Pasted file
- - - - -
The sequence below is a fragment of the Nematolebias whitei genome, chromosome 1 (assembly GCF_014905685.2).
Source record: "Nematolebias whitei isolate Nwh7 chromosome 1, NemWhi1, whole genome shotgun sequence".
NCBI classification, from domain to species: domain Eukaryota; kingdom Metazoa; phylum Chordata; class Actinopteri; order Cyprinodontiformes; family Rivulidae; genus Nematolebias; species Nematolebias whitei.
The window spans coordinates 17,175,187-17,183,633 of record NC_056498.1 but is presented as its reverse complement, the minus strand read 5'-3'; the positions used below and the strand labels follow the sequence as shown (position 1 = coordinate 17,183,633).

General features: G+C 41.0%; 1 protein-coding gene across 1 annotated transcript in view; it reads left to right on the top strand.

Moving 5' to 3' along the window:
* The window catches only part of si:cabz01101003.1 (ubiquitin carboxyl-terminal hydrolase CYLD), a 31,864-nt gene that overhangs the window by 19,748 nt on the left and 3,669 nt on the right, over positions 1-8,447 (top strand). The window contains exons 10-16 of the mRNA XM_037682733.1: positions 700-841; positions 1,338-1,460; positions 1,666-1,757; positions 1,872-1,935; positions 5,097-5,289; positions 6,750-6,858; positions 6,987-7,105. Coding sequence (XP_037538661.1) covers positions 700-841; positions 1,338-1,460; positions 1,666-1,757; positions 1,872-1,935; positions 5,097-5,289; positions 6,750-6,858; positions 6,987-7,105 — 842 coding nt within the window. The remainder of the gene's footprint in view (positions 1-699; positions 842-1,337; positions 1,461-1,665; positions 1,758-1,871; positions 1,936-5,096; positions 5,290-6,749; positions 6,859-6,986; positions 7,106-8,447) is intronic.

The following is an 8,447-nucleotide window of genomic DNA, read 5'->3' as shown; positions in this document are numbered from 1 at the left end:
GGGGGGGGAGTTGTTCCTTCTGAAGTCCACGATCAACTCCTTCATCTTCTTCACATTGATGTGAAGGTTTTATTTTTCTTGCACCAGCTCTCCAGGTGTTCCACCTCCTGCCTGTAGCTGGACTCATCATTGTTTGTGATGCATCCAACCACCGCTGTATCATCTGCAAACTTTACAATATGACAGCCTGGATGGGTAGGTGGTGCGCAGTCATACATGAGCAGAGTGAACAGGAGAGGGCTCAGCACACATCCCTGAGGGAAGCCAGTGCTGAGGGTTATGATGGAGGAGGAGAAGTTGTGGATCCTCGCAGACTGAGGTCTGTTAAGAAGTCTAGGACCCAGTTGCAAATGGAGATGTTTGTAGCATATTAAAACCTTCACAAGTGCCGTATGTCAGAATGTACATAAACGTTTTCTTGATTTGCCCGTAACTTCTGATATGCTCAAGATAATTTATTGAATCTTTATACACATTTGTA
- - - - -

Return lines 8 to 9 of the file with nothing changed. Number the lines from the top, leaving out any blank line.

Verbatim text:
The following is an 8,447-nucleotide window of genomic DNA, read 5'->3' as shown; positions in this document are numbered from 1 at the left end:
GGGGGGGGAGTTGTTCCTTCTGAAGTCCACGATCAACTCCTTCATCTTCTTCACATTGATGTGAAGGTTTTATTTTTCTTGCACCAGCTCTCCAGGTGTTCCACCTCCTGCCTGTAGCTGGACTCATCATTGTTTGTGATGCATCCAACCACCGCTGTATCATCTGCAAACTTTACAATATGACAGCCTGGATGGGTAGGTGGTGCGCAGTCATACATGAGCAGAGTGAACAGGAGAGGGCTCAGCACACATCCCTGAGGGAAGCCAGTGCTGAGGGTTATGATGGAGGAGGAGAAGTTGTGGATCCTCGCAGACTGAGGTCTGTTAAGAAGTCTAGGACCCAGTTGCAAATGGAGATGTTTGTAGCATATTAAAACCTTCACAAGTGCCGTATGTCAGAATGTACATAAACGTTTTCTTGATTTGCCCGTAACTTCTGATATGCTCAAGATAATTTATTGAATCTTTATACACATTTGTA